New York Local Puts $2.6 Million in Escrow for Discrimination Suit

Sheet Metal Workers Int’l Ass’n Local 28 in N.Y.C. must set aside $2.6 million to compensate minority workers subjected to discriminatory practices since 1975, the U.S. Court of Appeals for the Second Circuit ruled Apr. 16. The court found no abuse of discretion by the district court and affirmed the escrow order.

Under the terms of the district court decision, Local 28 must place $1 million in an escrow fund immediately and an additional $1.6 million in the fund within six months. In addition, Local 28 must place $900,000 per year in the escrow fund, starting Dec. 31, 2001, for a period to be determined by the court following individual back-pay hearings. Although the total amount of the back-pay award has not been determined, “It is likely that this amount will be in excess of what the union is able to pay at present and could even exceed $12 million,” the court said. The court established the schedule for escrow payments to meet possible employment discrimination liabilities.

The litigation dates back to 1971, when the EEOC brought charges against Local 28 alleging violations of Title VII of the Civil Rights Act of 1964. The local was found to have discriminated against nonwhite workers in its admission and job referral policies, was subjected to a series of affirmative action plans and orders and amended affirmative action plans and orders, and held in contempt of court.  [BNA 4/23/01]

APA Surrender $45.5 Million Fine to American Airlines
American Airlines and the Allied Pilots Ass’n reached an agreement Apr. 27 under which APA will pay a $45.5 million contempt damage award leveled against it for refusing to end a 1999 union sickout. Under the agreement, APA immediately signed over to AA more than $20 million that was placed in a fund two years ago. In addition, the parties agreed to a 15-year payment schedule under which the remaining $25.5 million will be repaid, with interest. AA dropped claims against ex-APA president Richard LaVoy and ex-vice president Brian Mayhew and 23 other union bosses.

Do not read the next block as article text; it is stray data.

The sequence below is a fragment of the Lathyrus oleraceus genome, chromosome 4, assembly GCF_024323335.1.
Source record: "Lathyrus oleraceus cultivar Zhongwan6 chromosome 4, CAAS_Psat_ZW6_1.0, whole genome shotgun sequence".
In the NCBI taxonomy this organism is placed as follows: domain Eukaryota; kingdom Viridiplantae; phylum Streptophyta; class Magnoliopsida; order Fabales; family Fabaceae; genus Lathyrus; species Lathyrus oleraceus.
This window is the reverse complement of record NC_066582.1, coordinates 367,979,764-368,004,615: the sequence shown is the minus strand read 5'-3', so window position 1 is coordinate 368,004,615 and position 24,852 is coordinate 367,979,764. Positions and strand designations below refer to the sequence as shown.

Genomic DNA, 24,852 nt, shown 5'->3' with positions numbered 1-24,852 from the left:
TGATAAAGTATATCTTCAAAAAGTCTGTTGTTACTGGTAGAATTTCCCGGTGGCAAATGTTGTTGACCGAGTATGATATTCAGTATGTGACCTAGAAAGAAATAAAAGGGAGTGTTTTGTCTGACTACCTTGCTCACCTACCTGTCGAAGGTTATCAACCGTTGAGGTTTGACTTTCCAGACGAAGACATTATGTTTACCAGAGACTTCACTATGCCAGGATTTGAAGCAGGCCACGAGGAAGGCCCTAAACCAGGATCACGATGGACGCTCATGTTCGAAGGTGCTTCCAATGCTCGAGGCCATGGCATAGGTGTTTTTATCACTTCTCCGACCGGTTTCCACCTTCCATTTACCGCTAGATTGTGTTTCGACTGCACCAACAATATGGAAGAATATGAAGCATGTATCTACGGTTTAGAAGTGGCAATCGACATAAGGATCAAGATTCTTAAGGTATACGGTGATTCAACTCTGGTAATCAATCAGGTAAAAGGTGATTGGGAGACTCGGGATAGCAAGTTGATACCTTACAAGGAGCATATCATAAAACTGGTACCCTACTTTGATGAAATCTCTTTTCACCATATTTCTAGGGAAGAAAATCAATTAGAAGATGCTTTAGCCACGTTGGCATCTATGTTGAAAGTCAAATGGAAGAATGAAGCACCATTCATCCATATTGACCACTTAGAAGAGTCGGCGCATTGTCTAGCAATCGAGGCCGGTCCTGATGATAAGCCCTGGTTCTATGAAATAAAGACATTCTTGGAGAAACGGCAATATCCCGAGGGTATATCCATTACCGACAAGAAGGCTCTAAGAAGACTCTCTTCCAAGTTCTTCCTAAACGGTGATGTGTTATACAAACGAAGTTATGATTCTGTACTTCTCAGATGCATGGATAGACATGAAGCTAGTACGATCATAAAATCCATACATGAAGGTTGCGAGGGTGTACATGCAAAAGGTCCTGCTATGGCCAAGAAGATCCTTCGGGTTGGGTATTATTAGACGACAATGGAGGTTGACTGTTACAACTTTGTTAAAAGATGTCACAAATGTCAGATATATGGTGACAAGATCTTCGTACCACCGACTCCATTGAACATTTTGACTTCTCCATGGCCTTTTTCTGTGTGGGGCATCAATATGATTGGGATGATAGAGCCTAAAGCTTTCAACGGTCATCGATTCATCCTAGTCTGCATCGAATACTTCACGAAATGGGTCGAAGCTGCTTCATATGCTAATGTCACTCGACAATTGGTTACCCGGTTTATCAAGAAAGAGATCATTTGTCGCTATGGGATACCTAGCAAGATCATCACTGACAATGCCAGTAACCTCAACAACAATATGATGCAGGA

In a joint filing, the parties submitted the agreement for the approval of U.S. Dist. Judge Joe Kendall in the N. Dist. of Tex. Kendall, who levied the $45.5 million fine against APA and its bosses for violating his order to call off a sickout in 1999, had set an April 30 deadline for AA to take action either to collect or dismiss the damages. [BNA 5/1/01]

Tainted New York Boss Hid Arrest
Am. Fed’n of Gov’t Employees Local 2005 boss, Raymond L. Cotton, admitted in court that he did not reveal an arrest on his job application, according to a court transcript. The federal correction officers union head also testified that he did not disclose the arrest in a pistol-license application filed with the N.Y.C. Police Dep’t.

Cotton appeared at a Nov. 2000 presentencing hearing on behalf of ex-prison guard Anthony Martinez, who had been convicted on federal corruption charges. U.S. Dist. Judge Frederic Block later sentenced Martinez to more than 6 years in prison for taking $2,400 to arrange visits and bring drugs inside Brooklyn’s Metro. Detention Ctr. Under cross-examination by Asst. U.S. Atty. John Kroger, Cotton testified that he did not tell the Bureau of Prisons about the arrest.

Newsday reported Apr.10 that Cotton is the subject of an internal Dep’t of Justice report in which 17 inmates and three other correction officers allege that he did favors for members of organized crime between 1990 and 1998.  The favors allegedly included smuggling in contraband like hero sandwiches, veal cutlets and radios, giving warnings of prison searches and breaking visitation rules in exchange for bribes. Cotton claimed all the allegations were false. [Newsday (N.Y.) 4/17/01]